Rockefeller Institute President Robert Megna has had the opportunity to observe and or participate in every gubernatorial transition since Mario Cuomo took office in 1982. For that transition he was serving as a fiscal analyst in the New York State Senate. When George Pataki took office, Megna was director of tax studies in the NYS Department of Taxation and Finance, where he saw how staff changed at the agency level. He eventually worked for the Pataki administration as a unit chief in the NYS Division of the Budget. When Eliot Spitzer was elected, Megna was involved with the preparation of transition materials for the incoming administration. Under Spitzer, he was appointed tax commissioner, the position he held when David Paterson took office. Governor Paterson appointed him to the position of budget director. He held that office during the transition from Paterson to Andrew Cuomo. Megna’s career also includes executive leadership positions at SUNY, the NYS Thruway Authority, and the NYS Canal Corporation.
Since February 2020, New York’s leaders have been consumed with addressing the COVID-19 pandemic. Leadership worked to address the immediate public health emergency and subsequent economic fallout. New York now enters the recovery and rebuilding phase in which it must evaluate its response to the public health emergency, learn from the lessons revealed about inequality, and invest in infrastructure that will enable resilience in future crises.
As New York enters this rebuilding phase, it welcomes a new executive in Governor Kathy Hochul. The governor and her team face significant challenges in navigating New York’s COVID-19 recovery. But this is not the first time New York has had to recover from crisis. The state has managed the New York City’s Fiscal Crisis of the 1970s, the terrorist attacks of 9/11, Superstorm Sandy, and the Great Recession that emerged from the financial sector. Each of these defining moments tested leadership as they made challenging decisions about the future of the state.
The Rockefeller Institute of Government is preparing Behind the Fiscal Curtain, a series of conversations with the leaders who were part of New York’s response to these significant fiscal challenges in New York’s modern history. The goal of these panels is to explore the past, present, and future of fiscal policy in New York. Panelists will examine the immediate response to the crisis they faced, the longer-term impacts of the decisions made at the time, and the characteristics effective leaders demonstrate when managing a crisis. Finally, they will be asked, given their experience, what advice they may have for the state’s new governor in managing the ongoing COVID-19 crisis and associated economic fallout.
To set the stage for these discussions, I discuss the transition that Governor Hochul is currently managing. I explore how it is similar and different than previous transitions in modern New York history and the priorities that the new administration will need to address. We invite you to join us over the coming months as we discuss these challenges and opportunities with the leaders that have lived through them before.
Transitions in Modern New York History
Since the 1980s, New York has seen five gubernatorial transitions that fall into two types. Three of these transitions—Hugh Carey to Mario Cuomo, Mario Cuomo to George Pataki, and George Pataki to Eliot Spitzer—represented the end of long tenures. The other two transitions (Eliot Spitzer to David Paterson, and David Paterson to Andrew Cuomo) were unconventional transfers of power that happened in a relatively short timeframe after brief tenures. The transition that occurred in Albany on August 24, 2021, from Andrew Cuomo to Kathy Hochul, was a unique hybrid of these two circumstances.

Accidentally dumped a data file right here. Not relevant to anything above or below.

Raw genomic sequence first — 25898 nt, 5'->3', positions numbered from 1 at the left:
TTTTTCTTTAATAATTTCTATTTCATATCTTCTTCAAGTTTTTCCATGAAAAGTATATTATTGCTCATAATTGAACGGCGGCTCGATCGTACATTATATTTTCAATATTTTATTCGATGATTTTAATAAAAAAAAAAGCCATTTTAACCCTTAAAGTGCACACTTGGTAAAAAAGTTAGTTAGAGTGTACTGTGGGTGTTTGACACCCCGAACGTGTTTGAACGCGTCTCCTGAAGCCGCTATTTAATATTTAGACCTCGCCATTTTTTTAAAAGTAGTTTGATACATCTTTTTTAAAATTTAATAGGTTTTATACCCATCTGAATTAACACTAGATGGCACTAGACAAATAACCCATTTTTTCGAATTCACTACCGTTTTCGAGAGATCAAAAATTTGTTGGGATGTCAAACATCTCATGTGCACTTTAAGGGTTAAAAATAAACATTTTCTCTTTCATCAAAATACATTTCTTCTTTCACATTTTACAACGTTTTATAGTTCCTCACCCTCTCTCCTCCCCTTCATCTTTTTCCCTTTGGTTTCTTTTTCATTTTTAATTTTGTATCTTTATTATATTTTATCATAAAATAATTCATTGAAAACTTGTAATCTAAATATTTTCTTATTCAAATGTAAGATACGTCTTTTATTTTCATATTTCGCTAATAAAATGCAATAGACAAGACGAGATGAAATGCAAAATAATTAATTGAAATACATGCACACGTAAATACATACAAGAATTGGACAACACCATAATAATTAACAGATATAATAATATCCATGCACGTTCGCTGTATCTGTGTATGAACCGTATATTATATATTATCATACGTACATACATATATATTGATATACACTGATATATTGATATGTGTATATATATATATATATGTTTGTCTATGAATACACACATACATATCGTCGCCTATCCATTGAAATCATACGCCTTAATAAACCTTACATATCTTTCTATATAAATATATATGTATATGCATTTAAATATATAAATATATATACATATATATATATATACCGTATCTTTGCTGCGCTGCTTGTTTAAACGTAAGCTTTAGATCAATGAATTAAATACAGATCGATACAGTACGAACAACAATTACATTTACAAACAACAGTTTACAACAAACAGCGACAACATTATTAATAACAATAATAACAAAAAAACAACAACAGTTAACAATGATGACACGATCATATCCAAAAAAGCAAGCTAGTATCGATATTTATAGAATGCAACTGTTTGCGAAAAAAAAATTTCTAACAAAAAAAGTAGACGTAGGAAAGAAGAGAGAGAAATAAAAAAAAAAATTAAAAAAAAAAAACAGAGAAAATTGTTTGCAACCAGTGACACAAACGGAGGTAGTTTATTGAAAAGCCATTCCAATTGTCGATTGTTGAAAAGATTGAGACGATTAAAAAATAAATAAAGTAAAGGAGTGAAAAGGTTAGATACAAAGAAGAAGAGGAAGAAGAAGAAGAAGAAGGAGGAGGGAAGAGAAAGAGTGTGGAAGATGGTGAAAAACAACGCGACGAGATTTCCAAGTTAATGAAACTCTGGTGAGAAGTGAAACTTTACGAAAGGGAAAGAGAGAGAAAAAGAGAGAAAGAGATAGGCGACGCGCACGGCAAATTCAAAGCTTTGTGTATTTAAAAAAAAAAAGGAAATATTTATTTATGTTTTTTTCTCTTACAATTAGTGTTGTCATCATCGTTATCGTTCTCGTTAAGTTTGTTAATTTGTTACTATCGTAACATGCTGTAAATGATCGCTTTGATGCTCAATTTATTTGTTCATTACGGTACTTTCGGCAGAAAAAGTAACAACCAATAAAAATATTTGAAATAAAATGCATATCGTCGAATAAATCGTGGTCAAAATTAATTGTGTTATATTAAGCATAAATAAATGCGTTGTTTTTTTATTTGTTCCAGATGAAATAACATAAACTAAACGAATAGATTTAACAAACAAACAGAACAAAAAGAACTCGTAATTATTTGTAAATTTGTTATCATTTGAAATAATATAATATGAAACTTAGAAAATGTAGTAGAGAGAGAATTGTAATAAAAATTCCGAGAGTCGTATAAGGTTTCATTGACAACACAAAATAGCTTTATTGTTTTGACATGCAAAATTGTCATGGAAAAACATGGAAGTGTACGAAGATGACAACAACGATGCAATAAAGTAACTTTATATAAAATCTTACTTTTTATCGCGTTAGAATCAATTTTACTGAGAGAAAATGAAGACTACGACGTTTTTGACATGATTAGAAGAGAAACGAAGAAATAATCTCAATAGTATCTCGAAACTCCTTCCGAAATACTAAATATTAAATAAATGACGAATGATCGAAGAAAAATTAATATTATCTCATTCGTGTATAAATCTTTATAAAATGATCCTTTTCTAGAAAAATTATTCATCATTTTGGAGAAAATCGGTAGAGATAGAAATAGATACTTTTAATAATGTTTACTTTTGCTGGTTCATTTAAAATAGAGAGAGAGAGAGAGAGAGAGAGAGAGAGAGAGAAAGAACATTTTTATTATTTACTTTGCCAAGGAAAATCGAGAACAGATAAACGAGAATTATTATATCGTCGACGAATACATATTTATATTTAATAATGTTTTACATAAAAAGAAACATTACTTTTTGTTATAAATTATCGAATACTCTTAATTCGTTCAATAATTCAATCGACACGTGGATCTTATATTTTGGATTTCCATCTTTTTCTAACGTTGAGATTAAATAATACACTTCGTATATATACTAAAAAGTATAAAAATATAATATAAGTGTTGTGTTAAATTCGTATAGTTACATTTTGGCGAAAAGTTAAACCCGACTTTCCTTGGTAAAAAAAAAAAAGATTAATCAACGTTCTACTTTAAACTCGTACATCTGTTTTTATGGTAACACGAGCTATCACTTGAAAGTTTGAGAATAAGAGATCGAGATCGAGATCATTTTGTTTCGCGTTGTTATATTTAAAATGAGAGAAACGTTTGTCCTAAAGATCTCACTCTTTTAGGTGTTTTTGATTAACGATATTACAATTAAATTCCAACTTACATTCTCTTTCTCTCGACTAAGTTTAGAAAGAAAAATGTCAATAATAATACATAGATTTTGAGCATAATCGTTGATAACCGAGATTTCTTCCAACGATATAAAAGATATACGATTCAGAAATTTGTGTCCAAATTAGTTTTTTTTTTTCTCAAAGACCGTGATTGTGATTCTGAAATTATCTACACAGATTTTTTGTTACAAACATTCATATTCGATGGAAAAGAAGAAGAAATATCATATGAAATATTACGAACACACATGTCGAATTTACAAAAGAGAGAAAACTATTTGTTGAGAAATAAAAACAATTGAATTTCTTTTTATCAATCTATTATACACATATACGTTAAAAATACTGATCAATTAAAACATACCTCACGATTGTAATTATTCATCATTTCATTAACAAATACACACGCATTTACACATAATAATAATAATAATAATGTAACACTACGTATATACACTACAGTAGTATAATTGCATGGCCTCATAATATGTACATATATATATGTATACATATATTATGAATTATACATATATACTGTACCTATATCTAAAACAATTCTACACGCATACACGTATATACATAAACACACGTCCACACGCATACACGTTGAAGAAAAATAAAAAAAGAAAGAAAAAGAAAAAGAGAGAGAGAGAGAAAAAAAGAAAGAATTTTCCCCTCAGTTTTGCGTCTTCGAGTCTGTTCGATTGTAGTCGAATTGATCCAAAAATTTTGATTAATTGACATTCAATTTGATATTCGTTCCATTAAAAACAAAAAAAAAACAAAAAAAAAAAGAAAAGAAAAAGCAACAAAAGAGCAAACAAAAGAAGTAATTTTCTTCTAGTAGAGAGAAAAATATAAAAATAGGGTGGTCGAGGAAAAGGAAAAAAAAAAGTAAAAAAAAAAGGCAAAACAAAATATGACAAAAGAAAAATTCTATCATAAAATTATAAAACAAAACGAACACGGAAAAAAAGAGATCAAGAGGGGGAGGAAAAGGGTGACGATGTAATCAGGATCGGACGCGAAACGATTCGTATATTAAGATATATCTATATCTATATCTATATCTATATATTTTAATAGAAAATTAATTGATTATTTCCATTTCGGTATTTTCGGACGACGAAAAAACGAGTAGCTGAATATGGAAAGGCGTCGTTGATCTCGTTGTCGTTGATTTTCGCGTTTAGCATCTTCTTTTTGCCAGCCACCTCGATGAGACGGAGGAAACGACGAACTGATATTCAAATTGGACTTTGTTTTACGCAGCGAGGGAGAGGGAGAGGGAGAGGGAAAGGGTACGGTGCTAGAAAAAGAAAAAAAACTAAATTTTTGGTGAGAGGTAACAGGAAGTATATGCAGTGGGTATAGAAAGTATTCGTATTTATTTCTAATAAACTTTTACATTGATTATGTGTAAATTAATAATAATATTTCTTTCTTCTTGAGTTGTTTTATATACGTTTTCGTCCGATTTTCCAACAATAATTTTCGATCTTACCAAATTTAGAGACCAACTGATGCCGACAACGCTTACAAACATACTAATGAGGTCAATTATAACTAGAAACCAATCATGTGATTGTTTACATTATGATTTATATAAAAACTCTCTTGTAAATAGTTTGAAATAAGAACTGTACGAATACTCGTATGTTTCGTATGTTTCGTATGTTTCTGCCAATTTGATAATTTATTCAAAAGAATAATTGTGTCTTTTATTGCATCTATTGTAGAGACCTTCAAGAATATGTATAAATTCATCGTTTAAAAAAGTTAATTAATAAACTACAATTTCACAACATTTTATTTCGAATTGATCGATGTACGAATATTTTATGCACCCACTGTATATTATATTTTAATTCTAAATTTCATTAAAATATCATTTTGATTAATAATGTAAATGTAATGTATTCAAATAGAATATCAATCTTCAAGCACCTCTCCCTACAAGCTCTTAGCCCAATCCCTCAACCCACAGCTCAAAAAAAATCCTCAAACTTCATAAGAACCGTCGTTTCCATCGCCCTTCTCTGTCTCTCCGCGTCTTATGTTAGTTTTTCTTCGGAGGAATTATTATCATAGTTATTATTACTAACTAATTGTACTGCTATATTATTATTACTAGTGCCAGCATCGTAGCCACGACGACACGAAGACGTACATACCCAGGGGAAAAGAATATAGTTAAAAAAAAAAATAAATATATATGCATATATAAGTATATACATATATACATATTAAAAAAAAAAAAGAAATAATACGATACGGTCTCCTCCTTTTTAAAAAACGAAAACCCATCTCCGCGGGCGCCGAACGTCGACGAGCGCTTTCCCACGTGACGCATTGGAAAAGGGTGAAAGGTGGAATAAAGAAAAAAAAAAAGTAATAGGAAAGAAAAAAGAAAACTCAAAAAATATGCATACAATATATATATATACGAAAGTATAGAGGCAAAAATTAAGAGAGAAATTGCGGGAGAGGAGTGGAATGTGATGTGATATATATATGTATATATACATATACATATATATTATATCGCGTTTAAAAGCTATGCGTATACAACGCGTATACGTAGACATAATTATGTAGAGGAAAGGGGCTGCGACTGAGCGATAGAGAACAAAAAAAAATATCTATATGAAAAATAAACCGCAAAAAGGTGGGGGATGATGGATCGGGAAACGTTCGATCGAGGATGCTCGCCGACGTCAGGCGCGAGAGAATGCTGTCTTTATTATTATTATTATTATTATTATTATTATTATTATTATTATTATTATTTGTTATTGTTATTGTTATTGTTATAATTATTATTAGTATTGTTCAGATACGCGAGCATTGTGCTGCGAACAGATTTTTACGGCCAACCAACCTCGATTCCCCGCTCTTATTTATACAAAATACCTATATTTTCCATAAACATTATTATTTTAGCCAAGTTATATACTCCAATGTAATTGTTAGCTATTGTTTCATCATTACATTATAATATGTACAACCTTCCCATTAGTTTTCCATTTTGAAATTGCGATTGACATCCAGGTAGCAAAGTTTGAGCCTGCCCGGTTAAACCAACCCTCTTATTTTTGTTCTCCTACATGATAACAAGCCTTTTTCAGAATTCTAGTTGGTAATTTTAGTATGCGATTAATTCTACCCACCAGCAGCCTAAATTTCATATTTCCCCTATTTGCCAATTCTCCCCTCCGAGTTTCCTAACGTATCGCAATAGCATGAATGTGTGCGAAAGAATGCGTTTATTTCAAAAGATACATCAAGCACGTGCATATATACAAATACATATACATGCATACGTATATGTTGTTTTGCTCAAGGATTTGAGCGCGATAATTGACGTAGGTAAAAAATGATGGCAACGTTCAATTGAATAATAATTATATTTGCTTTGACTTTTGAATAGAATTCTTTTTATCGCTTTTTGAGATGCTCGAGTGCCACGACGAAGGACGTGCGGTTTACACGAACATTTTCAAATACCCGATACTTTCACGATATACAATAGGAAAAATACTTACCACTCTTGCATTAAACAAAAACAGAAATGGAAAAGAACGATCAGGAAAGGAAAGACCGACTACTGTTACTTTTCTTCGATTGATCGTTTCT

Non-traditional transitions of gubernatorial power in New York have become a more common occurrence in recent years. Governor David Paterson came to office suddenly in the wake of the scandal prompting the resignation of Governor Eliot Spitzer. After less than a full term, Governor Paterson declined to be a candidate and Andrew Cuomo was elected governor in the next general election. These transitions of power over a short interval, while very different, both featured the replacement of a Governor facing potential legal problems and the evaporation of political support from their own parties. In each case, the succeeding governors faced the immediate task of restoring public confidence in state government and distinguishing themselves from their predecessors, in terms of both policy substance and political style.
In contrast to these abrupt changes in power, most of the recent gubernatorial transitions in New York have followed long tenures by the departing governor. These more traditional transfers of power have their own idiosyncrasies. Republican Governor George Pataki took office after a close election in 1994, replacing the three-term Democratic Governor Mario Cuomo. In turn, Democratic Governor Spitzer replaced the three-term Governor Pataki. In both cases, these long-term incumbent governors had built the State bureaucracy around their political and philosophical beliefs over multiple terms. Incoming administrations had to figure out what needed to change, what staff to keep, how to evaluate state agency performance and develop a reform agenda, all while ensuring government continued to function.
The Current Transition
In addition to the challenges presented by assuming the governorship following scandal by a long-tenured executive, Governor Kathy Hochul faces the daunting task of steering the State through the remainder of the COVID-19 crisis and rebuilding the state economy. Given that lieutenant governors in New York historically have not been close to the day-to-day government operations and have few staff to keep them up to speed on critical issues, Governor Hochul will need to rely in many cases on the executive and agency staff in place under her predecessor. However, as a result of the circumstances surrounding the governor’s departure, many of the senior leaders that could have facilitated the transition have already departed and cannot be engaged.
These issues are further exacerbated by Governor Cuomo’s management style. By relying on a relatively small set of advisors in the conduct of his major initiatives and day-to-day operations, the former governor was able to tightly control messaging and management of key policy issues. This approach also had the effect of distancing state agencies that were not on the cutting edge of the governor’s priorities.